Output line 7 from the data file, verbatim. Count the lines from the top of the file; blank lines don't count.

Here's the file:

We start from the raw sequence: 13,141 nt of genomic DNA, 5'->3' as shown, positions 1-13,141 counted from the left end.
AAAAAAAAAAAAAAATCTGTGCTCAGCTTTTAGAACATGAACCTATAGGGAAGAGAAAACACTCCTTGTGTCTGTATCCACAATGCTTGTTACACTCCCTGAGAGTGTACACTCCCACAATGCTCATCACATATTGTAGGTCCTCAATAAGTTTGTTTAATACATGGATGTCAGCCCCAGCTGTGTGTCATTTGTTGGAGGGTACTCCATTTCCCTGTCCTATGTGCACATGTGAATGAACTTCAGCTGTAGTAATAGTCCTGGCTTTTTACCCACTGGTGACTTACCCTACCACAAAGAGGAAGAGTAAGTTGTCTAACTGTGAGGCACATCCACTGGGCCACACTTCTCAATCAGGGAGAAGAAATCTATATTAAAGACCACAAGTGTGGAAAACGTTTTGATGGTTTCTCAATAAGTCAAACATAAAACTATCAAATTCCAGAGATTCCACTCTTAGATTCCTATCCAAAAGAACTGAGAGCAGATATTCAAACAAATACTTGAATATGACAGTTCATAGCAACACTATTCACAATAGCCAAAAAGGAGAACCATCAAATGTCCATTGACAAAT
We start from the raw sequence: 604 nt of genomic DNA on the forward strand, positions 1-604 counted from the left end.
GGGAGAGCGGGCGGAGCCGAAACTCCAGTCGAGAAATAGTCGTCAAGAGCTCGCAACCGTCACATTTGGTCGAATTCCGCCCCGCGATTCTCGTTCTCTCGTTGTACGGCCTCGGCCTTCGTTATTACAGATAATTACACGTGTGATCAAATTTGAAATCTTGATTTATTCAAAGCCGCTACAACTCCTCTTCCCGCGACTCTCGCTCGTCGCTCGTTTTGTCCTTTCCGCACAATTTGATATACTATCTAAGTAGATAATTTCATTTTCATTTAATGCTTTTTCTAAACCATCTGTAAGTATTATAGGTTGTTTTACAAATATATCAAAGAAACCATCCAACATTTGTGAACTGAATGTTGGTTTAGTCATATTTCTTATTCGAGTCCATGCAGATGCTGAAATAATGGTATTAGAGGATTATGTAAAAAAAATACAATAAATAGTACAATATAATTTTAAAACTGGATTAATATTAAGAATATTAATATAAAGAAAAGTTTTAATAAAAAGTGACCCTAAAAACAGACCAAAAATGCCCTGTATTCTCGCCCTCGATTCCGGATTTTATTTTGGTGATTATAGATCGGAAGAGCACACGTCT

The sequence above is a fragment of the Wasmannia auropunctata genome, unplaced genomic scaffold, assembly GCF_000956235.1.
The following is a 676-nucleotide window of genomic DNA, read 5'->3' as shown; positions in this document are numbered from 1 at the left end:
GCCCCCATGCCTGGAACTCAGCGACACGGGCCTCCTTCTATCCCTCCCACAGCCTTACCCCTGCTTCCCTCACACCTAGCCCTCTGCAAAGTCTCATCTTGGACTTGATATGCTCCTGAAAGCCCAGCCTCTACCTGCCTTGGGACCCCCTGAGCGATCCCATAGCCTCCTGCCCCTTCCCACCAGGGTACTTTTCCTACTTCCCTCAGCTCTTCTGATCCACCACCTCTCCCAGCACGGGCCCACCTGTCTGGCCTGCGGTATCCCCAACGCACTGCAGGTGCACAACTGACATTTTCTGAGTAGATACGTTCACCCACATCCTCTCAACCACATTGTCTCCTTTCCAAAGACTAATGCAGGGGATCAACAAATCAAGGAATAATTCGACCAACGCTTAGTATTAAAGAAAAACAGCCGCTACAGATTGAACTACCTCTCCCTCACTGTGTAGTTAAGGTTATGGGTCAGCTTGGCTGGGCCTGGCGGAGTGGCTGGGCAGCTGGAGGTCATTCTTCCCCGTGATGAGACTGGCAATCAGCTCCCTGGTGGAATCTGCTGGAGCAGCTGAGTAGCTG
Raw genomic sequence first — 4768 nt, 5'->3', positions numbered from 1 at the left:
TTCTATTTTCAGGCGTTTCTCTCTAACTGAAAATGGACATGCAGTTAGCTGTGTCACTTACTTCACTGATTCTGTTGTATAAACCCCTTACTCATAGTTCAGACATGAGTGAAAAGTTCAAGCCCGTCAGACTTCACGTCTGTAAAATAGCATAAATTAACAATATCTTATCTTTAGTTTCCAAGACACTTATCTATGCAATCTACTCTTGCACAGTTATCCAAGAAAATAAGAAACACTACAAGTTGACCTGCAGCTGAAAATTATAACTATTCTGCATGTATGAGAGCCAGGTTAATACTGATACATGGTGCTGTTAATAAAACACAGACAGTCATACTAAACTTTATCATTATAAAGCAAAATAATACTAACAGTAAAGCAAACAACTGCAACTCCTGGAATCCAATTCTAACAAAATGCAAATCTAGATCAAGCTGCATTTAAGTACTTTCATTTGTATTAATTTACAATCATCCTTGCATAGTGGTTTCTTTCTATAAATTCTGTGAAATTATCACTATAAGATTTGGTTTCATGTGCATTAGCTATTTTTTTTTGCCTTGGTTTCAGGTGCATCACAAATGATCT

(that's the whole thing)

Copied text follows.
GCCCCCATGCCTGGAACTCAGCGACACGGGCCTCCTTCTATCCCTCCCACAGCCTTACCCCTGCTTCCCTCACACCTAGCCCTCTGCAAAGTCTCATCTTGGACTTGATATGCTCCTGAAAGCCCAGCCTCTACCTGCCTTGGGACCCCCTGAGCGATCCCATAGCCTCCTGCCCCTTCCCACCAGGGTACTTTTCCTACTTCCCTCAGCTCTTCTGATCCACCACCTCTCCCAGCACGGGCCCACCTGTCTGGCCTGCGGTATCCCCAACGCACTGCAGGTGCACAACTGACATTTTCTGAGTAGATACGTTCACCCACATCCTCTCAACCACATTGTCTCCTTTCCAAAGACTAATGCAGGGGATCAACAAATCAAGGAATAATTCGACCAACGCTTAGTATTAAAGAAAAACAGCCGCTACAGATTGAACTACCTCTCCCTCACTGTGTAGTTAAGGTTATGGGTCAGCTTGGCTGGGCCTGGCGGAGTGGCTGGGCAGCTGGAGGTCATTCTTCCCCGTGATGAGACTGGCAATCAGCTCCCTGGTGGAATCTGCTGGAGCAGCTGAGTAGCTG